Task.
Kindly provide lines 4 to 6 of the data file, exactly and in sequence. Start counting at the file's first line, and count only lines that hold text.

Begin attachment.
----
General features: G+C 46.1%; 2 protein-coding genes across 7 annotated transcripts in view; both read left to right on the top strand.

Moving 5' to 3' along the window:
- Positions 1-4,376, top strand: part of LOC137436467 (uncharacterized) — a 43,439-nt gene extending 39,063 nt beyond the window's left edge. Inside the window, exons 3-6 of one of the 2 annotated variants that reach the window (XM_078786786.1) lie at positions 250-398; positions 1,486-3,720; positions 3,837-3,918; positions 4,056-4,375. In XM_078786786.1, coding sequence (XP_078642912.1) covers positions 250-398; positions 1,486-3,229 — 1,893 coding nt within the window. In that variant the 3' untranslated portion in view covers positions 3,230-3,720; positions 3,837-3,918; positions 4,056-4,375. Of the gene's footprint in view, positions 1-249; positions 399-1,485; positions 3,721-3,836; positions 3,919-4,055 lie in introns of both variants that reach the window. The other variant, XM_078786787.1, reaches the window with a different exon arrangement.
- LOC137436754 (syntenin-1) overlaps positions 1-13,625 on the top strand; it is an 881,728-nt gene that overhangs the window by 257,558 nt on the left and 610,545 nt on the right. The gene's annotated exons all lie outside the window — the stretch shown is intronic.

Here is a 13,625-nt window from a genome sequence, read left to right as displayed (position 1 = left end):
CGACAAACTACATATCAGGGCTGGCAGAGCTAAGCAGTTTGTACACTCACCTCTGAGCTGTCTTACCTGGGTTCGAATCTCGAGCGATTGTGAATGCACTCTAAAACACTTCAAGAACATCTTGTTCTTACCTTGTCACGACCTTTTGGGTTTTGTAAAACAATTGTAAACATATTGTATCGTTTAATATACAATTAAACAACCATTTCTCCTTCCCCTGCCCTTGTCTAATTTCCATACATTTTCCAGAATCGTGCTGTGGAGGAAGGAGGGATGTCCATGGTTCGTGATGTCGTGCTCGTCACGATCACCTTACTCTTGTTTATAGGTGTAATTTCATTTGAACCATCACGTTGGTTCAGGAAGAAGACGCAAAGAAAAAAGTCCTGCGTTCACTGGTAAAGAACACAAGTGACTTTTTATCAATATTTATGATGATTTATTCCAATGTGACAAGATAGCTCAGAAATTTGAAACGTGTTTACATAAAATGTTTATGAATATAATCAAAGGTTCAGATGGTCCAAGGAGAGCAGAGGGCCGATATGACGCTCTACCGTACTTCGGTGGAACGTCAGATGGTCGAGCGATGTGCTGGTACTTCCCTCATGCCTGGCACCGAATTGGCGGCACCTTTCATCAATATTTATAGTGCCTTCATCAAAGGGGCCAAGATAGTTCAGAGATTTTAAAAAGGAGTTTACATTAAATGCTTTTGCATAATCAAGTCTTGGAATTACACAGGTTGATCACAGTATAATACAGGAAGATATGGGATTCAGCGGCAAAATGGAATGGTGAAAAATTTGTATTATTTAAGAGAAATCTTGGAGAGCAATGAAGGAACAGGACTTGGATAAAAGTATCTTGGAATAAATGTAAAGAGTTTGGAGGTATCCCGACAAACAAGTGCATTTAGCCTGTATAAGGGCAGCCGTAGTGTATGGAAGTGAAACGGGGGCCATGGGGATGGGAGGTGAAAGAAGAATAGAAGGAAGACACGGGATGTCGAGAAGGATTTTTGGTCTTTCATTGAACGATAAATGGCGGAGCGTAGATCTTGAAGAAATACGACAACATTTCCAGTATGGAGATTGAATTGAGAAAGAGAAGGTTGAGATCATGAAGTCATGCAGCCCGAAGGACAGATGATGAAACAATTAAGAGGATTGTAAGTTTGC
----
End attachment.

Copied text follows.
- LOC137436754 (syntenin-1) overlaps positions 1-13,625 on the top strand; it is an 881,728-nt gene that overhangs the window by 257,558 nt on the left and 610,545 nt on the right. The gene's annotated exons all lie outside the window — the stretch shown is intronic.

Here is a 13,625-nt window from a genome sequence, read left to right as displayed (position 1 = left end):
CGACAAACTACATATCAGGGCTGGCAGAGCTAAGCAGTTTGTACACTCACCTCTGAGCTGTCTTACCTGGGTTCGAATCTCGAGCGATTGTGAATGCACTCTAAAACACTTCAAGAACATCTTGTTCTTACCTTGTCACGACCTTTTGGGTTTTGTAAAACAATTGTAAACATATTGTATCGTTTAATATACAATTAAACAACCATTTCTCCTTCCCCTGCCCTTGTCTAATTTCCATACATTTTCCAGAATCGTGCTGTGGAGGAAGGAGGGATGTCCATGGTTCGTGATGTCGTGCTCGTCACGATCACCTTACTCTTGTTTATAGGTGTAATTTCATTTGAACCATCACGTTGGTTCAGGAAGAAGACGCAAAGAAAAAAGTCCTGCGTTCACTGGTAAAGAACACAAGTGACTTTTTATCAATATTTATGATGATTTATTCCAATGTGACAAGATAGCTCAGAAATTTGAAACGTGTTTACATAAAATGTTTATGAATATAATCAAAGGTTCAGATGGTCCAAGGAGAGCAGAGGGCCGATATGACGCTCTACCGTACTTCGGTGGAACGTCAGATGGTCGAGCGATGTGCTGGTACTTCCCTCATGCCTGGCACCGAATTGGCGGCACCTTTCATCAATATTTATAGTGCCTTCATCAAAGGGGCCAAGATAGTTCAGAGATTTTAAAAAGGAGTTTACATTAAATGCTTTTGCATAATCAAGTCTTGGAATTACACAGGTTGATCACAGTATAATACAGGAAGATATGGGATTCAGCGGCAAAATGGAATGGTGAAAAATTTGTATTATTTAAGAGAAATCTTGGAGAGCAATGAAGGAACAGGACTTGGATAAAAGTATCTTGGAATAAATGTAAAGAGTTTGGAGGTATCCCGACAAACAAGTGCATTTAGCCTGTATAAGGGCAGCCGTAGTGTATGGAAGTGAAACGGGGGCCATGGGGATGGGAGGTGAAAGAAGAATAGAAGGAAGACACGGGATGTCGAGAAGGATTTTTGGTCTTTCATTGAACGATAAATGGCGGAGCGTAGATCTTGAAGAAATACGACAACATTTCCAGTATGGAGATTGAATTGAGAAAGAGAAGGTTGAGATCATGAAGTCATGCAGCCCGAAGGACAGATGATGAAACAATTAAGAGGATTGTAAGTTTGC